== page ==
2004 Prize Winner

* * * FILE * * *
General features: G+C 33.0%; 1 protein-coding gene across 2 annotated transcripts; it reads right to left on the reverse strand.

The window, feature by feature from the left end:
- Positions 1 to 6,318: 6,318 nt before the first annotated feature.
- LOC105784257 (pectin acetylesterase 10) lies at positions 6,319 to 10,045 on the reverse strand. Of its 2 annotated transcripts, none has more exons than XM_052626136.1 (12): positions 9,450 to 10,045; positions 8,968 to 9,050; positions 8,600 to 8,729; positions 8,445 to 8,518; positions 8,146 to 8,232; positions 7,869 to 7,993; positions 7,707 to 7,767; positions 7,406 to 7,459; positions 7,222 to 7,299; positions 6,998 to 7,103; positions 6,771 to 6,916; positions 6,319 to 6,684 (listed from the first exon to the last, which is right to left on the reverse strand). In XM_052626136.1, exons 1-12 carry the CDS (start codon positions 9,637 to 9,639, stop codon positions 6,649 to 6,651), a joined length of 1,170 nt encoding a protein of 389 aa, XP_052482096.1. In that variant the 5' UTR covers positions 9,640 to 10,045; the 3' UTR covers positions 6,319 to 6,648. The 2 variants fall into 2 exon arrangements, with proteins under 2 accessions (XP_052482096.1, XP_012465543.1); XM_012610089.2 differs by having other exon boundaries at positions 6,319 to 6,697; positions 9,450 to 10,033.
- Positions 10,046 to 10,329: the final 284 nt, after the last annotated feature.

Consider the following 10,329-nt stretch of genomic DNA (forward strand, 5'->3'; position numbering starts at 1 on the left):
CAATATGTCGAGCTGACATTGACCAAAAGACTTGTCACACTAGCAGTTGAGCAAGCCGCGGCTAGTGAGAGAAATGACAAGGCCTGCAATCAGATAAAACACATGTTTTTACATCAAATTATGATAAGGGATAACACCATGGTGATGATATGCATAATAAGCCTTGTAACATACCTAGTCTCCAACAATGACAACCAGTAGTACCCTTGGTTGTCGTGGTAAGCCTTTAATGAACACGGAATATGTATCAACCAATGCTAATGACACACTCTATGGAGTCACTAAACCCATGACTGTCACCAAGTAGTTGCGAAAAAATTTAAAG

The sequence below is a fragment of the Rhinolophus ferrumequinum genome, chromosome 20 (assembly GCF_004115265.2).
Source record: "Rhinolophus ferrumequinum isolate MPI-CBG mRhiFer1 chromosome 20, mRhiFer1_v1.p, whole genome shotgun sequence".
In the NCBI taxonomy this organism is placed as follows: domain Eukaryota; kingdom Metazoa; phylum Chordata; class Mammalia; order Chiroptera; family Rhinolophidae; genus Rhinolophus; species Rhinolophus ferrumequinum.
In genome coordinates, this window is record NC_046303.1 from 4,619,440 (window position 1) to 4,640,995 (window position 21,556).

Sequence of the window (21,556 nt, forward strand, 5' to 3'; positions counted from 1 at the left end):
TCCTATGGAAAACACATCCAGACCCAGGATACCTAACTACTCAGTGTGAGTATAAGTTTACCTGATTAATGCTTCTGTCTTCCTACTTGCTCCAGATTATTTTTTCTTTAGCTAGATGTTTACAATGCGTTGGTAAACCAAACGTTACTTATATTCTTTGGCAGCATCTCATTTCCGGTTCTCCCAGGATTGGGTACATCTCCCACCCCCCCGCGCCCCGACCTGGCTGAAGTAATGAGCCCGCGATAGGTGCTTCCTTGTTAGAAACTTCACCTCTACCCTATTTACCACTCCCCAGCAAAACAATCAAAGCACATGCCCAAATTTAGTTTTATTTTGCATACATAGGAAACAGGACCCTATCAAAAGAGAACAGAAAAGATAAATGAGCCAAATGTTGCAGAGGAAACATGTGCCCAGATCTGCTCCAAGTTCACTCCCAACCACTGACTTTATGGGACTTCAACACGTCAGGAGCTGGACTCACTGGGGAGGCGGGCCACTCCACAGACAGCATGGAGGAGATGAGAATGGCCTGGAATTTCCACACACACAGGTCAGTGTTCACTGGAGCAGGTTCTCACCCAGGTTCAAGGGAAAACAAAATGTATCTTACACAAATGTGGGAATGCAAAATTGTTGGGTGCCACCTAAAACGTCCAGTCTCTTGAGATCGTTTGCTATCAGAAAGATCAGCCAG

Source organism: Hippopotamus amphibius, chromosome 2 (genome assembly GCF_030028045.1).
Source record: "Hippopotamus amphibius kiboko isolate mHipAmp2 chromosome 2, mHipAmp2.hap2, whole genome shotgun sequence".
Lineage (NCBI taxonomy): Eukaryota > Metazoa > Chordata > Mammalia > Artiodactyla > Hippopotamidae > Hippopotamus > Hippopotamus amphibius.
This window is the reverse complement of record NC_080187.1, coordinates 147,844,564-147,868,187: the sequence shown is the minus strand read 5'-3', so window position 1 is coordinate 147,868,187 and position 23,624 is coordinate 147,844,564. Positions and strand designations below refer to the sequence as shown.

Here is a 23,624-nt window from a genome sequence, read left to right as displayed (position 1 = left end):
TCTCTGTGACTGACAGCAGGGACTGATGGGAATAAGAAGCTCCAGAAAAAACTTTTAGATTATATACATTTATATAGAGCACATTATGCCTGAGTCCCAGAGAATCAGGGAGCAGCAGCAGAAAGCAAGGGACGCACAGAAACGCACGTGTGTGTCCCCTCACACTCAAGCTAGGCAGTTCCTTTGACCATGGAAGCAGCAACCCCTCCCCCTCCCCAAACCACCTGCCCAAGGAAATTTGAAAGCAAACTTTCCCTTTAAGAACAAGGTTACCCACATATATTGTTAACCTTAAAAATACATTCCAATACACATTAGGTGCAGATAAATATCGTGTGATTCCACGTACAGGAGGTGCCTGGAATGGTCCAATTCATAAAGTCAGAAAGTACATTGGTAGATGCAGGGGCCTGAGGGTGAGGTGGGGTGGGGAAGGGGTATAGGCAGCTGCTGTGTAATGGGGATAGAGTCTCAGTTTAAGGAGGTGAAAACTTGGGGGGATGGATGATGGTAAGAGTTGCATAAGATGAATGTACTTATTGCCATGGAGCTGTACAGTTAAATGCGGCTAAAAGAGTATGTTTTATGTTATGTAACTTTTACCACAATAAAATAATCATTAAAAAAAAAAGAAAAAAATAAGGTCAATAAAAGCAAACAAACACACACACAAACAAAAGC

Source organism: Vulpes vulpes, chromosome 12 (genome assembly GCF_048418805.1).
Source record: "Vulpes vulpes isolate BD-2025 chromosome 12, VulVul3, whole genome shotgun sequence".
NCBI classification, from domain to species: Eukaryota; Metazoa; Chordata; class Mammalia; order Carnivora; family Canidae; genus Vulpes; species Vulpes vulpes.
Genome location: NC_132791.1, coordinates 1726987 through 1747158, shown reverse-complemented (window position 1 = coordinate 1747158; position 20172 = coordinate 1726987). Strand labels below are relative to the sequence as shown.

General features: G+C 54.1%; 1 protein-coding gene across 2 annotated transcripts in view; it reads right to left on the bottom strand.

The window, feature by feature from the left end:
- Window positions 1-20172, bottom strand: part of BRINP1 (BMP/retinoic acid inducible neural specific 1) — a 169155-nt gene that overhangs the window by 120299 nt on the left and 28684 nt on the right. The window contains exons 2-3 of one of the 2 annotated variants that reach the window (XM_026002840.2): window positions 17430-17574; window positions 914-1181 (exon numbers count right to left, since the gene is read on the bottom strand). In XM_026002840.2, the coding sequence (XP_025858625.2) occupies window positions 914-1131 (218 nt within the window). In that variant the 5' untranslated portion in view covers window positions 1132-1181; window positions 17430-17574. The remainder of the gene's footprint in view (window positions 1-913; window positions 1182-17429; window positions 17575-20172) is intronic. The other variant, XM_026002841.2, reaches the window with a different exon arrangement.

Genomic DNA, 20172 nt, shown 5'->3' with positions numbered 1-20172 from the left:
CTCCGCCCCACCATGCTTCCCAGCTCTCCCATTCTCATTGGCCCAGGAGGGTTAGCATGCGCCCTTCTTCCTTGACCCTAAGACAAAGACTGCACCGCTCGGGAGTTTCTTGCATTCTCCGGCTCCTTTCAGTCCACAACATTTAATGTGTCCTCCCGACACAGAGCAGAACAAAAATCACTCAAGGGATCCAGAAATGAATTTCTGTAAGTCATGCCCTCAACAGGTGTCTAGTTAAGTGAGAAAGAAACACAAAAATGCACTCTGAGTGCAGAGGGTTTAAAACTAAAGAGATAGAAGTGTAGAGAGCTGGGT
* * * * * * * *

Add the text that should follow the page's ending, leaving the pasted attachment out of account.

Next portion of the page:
With his easy smile and friendly nature, it is not hard to understand why Felipe Leon was last year's Mr. Gay Latino Oregon. From a distance, one might look at the good-looking, stylishly dressed man with a big silver watch that matches the silver crucifix dangling from his neck, and figure him for just another self-absorbed fashion plate. But this pageant winner, who spends his days helping people who often literally have nowhere to go, is quite the opposite. The lobby of the Outside In medical clinic is crowded but quiet. A young mother gently tries to control her toddler, who is pushing a toy car around the room. Nearby, a man in leopard-print pants, eyeliner and numerous piercings shifts uncomfortably in his chair. The clinic is housed in a spotlessly clean, modern glass and brick building, yet the glaring fluorescent light lend it an atmosphere of bleakness. Signs in English and Spanish offering support services dot the wallsit is clear that the clinic tries to be as accommodating as it can in a world that seems to have offered the people here few accommodations. The nonprofit Outside In has catered to homeless youth and disadvantaged adults since 1968. It is here that Leon, a winner of this year's Skidmore Prize, works full time as a clinic coordinator. The 23-year-old Portland native is not new to the culture of medicine. At the encouragement of his parents, immigrants from Spain, he enrolled in Portland's Benson Polytechnic, a magnet high school for science-minded kids, which enabled him to focus on medicine at a young age. From there it was only a short step to Oregon State University, where he was a pre-med major. For the clinic coordinator, there is never a shortage of tasks. Leon acts as a medical assistant, performing triage duties and processing lab paperwork. He is responsible for keeping the lines of communication strong between the clinic and its patients, assisting clients with forms and engaging in crisis intervention. The work can be frustrating and disheartening at times. The facilities are limited, he says, and some patients walk away without receiving adequate care. Leon doesn't consider his work particularly noble. "Someone's got to do it," he says matter-of-factly. The reward is simple satisfaction of "people coming back and thanking us."